Passover’s Perennial No-Show
At the Seder, we open the door for Elijah. As a child, I thought he’d actually appear. Then I grew up, and anticipation faded into resignation.
My father’s walk back to the table from the front door was slow, steady. “Well, let’s proceed,” Papa said, looking to my mother and turning a page in the Haggadah. But our disappointment in God and in peace and in destiny didn’t have time to settle—the younger kids had finished preparing their annual Passover performance.
They came trumpeting down the stairs, holding boxes of stage props, shouting for the grown-ups to be quiet already—they were just about to start their Pesach show. Years before, as the eldest, I had been the director of the holiday performances at family gatherings; I’d write the script several days in advance, boss the younger kids around, and scold them for not remembering their lines. Now I sat and smiled demurely at the adults’ table, but it felt like yesterday that I had stood there, too, in biblical robes, stepping carefully through an imaginary Red Sea into a Promised Land.
The adults laughed as my cousins and sisters performed their antics. Here were Moses and Pharaoh, in clothing made of bed sheets, badminton rackets serving as shepherds’ staffs. Two blue blankets were the Red Sea; the smallest cousins walked between them into freedom. And then, the conclusion, a look to the future: My youngest sister came out, riding a toy horse and wearing a long white beard—the Messiah.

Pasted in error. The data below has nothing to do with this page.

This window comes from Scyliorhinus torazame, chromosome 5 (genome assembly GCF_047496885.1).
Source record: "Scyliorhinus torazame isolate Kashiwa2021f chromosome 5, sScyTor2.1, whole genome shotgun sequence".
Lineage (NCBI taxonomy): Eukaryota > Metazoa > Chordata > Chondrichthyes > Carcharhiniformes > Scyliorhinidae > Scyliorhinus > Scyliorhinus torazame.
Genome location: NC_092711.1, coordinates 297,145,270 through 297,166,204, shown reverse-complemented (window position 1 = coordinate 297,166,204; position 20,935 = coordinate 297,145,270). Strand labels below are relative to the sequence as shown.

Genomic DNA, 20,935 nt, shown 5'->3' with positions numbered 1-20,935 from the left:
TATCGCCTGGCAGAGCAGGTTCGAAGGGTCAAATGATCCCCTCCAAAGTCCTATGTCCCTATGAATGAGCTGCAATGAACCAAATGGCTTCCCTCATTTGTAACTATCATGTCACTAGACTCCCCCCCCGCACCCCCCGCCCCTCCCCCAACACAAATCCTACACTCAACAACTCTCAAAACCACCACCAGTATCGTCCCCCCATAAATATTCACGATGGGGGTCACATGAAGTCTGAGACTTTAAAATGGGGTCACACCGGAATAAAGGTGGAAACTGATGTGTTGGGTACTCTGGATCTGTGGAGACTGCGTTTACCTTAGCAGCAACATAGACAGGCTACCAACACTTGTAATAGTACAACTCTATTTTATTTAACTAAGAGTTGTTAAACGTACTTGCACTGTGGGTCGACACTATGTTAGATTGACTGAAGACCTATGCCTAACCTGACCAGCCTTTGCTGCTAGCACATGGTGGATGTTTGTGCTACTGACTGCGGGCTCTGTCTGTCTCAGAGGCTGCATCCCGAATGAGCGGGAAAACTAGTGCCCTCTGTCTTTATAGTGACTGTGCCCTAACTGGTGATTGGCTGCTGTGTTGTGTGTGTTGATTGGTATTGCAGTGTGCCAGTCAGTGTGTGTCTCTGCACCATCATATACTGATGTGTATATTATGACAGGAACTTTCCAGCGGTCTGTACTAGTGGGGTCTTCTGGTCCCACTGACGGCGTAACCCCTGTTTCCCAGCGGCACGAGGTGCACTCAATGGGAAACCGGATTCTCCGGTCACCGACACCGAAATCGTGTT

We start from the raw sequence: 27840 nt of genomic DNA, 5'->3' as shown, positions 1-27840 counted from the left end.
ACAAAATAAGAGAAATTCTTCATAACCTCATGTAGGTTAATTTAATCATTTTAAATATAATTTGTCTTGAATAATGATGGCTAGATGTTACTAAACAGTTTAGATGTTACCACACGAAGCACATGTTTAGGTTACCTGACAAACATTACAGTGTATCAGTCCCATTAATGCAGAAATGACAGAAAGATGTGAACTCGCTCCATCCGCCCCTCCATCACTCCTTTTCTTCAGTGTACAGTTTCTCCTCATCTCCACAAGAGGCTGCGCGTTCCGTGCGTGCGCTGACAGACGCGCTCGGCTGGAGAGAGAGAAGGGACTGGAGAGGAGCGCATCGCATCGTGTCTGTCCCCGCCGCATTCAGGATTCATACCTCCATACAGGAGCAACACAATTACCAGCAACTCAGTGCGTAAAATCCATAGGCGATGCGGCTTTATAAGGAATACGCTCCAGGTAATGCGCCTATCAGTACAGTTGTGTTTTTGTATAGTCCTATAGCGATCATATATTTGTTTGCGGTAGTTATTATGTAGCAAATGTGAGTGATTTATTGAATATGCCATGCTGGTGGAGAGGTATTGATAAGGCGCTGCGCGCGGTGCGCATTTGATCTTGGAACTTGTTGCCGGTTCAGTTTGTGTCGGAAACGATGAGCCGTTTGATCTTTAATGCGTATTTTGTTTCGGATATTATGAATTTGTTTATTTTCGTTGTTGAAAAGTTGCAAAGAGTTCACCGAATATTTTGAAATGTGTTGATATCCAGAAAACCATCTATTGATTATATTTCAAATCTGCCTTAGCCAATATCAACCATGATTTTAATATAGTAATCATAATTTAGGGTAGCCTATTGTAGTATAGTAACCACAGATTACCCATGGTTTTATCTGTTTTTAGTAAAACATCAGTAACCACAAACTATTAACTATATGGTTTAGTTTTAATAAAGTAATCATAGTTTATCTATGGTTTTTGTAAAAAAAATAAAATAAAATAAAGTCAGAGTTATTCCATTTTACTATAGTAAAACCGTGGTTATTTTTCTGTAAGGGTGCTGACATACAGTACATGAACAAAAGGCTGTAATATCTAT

We clapped and cheered on the little theater troupe. What a clever performance! And then we finished the Seder. I smiled weakly and sang the conclusion in Hebrew, the same words Jews have been singing for thousands of years: Next year in Jerusalem. I realized, with discomfort, that I was tired of it.
“Such a lovely phrase,” my great-aunt remarked. Yes, lovely. These enlightened Kiev-born engineers and Kharkov-born teachers, physicists and doctors, were now sitting at a Seder table in New Jersey, yearning for a bearded Messiah to come. They were suddenly somber when they remembered Jerusalem and her white limestone alleys. As I looked around, I noticed that there was something heartrending in their faces.
At 17, that Seder night, I went through the Diaspora Jew’s rite of passage. I silently understood the duality of anticipation and resignation; how to whisper breathily about the promise of peace, while glancing back at Jewish history, amused with my own naïveté. I learned to say “Jerusalem” with a millennia-old sigh and faraway eyes, just as my ancestors had always done. And when the relatives sat and drank tea, talked and laughed—not about Elijah or the future, but perhaps about politics and history and anecdotes, as they had always done, I learned to join them, behind a door left only slightly ajar.
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Rabbinical reasoning behind our pre-Passover search for hametz leads Jews through a theological maze, but everything is illuminated at the end